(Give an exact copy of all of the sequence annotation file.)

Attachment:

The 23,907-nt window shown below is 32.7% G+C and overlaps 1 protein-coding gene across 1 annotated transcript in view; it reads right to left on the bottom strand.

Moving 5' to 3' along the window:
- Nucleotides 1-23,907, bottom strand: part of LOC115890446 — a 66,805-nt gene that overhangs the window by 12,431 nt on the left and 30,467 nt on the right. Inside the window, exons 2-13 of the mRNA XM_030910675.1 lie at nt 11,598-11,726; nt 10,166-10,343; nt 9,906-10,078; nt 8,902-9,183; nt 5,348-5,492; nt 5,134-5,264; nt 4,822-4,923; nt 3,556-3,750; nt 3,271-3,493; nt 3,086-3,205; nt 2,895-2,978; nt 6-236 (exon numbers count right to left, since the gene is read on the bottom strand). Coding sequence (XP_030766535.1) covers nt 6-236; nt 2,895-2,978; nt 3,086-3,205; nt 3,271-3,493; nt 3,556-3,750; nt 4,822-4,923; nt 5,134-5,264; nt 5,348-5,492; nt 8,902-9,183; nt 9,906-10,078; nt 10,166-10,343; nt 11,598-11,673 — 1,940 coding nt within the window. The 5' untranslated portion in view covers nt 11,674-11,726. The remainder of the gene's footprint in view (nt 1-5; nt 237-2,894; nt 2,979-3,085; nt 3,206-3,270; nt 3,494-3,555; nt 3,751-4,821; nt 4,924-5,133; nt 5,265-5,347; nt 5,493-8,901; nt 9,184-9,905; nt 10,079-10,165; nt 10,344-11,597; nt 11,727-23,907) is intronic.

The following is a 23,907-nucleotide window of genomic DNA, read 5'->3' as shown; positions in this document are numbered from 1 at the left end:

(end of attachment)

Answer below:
The 23,907-nt window shown below is 32.7% G+C and overlaps 1 protein-coding gene across 1 annotated transcript in view; it reads right to left on the bottom strand.

Moving 5' to 3' along the window:
- Nucleotides 1-23,907, bottom strand: part of LOC115890446 — a 66,805-nt gene that overhangs the window by 12,431 nt on the left and 30,467 nt on the right. Inside the window, exons 2-13 of the mRNA XM_030910675.1 lie at nt 11,598-11,726; nt 10,166-10,343; nt 9,906-10,078; nt 8,902-9,183; nt 5,348-5,492; nt 5,134-5,264; nt 4,822-4,923; nt 3,556-3,750; nt 3,271-3,493; nt 3,086-3,205; nt 2,895-2,978; nt 6-236 (exon numbers count right to left, since the gene is read on the bottom strand). Coding sequence (XP_030766535.1) covers nt 6-236; nt 2,895-2,978; nt 3,086-3,205; nt 3,271-3,493; nt 3,556-3,750; nt 4,822-4,923; nt 5,134-5,264; nt 5,348-5,492; nt 8,902-9,183; nt 9,906-10,078; nt 10,166-10,343; nt 11,598-11,673 — 1,940 coding nt within the window. The 5' untranslated portion in view covers nt 11,674-11,726. The remainder of the gene's footprint in view (nt 1-5; nt 237-2,894; nt 2,979-3,085; nt 3,206-3,270; nt 3,494-3,555; nt 3,751-4,821; nt 4,924-5,133; nt 5,265-5,347; nt 5,493-8,901; nt 9,184-9,905; nt 10,079-10,165; nt 10,344-11,597; nt 11,727-23,907) is intronic.

The following is a 23,907-nucleotide window of genomic DNA, read 5'->3' as shown; positions in this document are numbered from 1 at the left end: